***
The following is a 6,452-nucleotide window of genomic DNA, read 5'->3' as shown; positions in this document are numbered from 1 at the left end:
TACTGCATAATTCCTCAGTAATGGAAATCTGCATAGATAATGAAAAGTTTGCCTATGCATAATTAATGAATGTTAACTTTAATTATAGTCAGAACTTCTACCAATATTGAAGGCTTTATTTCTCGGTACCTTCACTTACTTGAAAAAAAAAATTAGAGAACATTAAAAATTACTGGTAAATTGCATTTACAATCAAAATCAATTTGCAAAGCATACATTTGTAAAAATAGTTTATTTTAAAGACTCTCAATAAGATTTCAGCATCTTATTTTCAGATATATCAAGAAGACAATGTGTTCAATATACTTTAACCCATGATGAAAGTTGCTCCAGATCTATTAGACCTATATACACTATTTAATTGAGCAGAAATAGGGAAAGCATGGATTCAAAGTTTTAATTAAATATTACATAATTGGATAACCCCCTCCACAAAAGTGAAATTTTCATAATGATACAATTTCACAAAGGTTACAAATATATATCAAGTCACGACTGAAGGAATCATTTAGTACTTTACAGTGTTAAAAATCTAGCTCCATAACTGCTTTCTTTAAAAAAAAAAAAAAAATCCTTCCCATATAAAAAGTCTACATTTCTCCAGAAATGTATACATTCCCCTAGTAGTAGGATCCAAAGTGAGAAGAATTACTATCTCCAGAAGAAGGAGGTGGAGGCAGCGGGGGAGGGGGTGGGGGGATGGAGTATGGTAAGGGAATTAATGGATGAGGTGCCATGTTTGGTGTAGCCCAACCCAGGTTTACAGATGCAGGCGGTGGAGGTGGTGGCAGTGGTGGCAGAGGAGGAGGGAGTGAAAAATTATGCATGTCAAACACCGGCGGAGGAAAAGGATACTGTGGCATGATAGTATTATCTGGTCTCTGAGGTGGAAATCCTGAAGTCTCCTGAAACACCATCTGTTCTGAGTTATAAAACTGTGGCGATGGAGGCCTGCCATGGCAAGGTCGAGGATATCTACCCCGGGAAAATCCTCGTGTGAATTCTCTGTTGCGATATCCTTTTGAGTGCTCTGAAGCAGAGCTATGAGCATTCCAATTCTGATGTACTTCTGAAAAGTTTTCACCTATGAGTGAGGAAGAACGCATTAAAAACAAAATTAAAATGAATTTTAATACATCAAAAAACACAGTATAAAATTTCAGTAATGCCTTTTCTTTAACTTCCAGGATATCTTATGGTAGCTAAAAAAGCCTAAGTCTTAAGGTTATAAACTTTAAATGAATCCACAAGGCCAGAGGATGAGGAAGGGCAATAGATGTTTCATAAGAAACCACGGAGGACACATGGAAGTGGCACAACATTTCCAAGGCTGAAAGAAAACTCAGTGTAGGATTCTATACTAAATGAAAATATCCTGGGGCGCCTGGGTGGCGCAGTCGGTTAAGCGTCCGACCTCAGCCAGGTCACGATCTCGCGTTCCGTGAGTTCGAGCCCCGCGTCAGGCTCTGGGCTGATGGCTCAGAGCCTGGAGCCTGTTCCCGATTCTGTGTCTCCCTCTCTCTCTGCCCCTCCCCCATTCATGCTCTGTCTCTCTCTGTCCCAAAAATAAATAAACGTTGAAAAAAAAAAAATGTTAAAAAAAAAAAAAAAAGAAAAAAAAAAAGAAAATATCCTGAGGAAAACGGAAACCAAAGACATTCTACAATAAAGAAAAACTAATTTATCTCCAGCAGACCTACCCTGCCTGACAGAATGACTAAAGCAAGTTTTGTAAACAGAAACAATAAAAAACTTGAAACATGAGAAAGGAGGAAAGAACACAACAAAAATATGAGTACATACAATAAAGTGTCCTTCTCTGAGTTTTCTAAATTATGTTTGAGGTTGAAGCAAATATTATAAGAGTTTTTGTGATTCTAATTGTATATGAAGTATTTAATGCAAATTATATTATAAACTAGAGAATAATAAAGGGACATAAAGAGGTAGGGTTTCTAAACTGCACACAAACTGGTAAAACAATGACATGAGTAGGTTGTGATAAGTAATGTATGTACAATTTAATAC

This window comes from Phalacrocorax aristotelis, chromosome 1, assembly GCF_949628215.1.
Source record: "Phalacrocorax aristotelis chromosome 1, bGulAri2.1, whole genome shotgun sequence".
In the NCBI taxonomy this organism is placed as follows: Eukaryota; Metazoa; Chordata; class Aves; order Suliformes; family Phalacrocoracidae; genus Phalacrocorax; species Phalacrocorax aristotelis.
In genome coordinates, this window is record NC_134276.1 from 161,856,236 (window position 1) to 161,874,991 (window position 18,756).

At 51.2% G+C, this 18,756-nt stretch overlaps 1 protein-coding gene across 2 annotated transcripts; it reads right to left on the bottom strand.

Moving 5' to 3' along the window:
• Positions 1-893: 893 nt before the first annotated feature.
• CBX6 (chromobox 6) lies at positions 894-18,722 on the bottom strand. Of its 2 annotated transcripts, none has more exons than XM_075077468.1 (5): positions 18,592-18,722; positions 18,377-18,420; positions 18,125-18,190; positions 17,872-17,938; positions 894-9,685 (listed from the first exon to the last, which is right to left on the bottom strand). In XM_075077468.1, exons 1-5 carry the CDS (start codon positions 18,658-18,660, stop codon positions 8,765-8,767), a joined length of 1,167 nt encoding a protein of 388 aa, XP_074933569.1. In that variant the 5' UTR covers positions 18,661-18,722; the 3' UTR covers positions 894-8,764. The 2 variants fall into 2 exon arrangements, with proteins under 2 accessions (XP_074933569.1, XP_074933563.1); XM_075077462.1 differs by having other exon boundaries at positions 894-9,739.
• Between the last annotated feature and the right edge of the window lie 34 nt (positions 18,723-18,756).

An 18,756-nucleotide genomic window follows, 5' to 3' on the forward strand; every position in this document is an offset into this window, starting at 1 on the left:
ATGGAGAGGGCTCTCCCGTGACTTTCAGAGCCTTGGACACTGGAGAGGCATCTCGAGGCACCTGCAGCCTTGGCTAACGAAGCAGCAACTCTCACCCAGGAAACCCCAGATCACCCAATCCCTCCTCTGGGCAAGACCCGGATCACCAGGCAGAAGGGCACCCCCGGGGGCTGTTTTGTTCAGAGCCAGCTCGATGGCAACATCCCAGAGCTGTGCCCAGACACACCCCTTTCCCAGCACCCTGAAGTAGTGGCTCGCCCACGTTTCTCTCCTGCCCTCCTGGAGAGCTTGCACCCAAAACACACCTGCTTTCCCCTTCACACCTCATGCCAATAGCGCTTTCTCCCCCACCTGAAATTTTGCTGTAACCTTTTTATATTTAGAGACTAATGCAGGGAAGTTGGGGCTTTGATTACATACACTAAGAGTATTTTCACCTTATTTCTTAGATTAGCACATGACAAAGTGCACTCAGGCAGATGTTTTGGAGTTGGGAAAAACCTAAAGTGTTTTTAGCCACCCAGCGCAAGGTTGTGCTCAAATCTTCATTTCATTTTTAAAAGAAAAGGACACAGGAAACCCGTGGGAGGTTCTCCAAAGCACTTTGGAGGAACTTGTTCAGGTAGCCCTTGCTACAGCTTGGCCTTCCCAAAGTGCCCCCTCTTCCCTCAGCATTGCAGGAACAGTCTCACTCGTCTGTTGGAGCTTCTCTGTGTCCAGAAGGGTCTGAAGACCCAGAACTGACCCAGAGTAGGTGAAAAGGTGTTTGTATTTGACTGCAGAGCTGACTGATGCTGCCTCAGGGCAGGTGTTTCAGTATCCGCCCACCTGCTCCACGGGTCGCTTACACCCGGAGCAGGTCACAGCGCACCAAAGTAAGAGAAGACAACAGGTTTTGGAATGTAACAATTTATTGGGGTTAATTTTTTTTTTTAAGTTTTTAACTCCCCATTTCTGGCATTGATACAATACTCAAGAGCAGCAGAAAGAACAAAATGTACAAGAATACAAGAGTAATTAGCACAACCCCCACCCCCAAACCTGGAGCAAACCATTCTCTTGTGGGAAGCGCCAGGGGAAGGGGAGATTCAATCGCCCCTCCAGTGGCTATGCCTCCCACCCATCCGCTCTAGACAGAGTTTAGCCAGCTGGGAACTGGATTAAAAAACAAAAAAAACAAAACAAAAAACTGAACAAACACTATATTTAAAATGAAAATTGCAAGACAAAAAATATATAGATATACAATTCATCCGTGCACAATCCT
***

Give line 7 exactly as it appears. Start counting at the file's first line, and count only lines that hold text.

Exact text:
At 51.2% G+C, this 18,756-nt stretch overlaps 1 protein-coding gene across 2 annotated transcripts; it reads right to left on the bottom strand.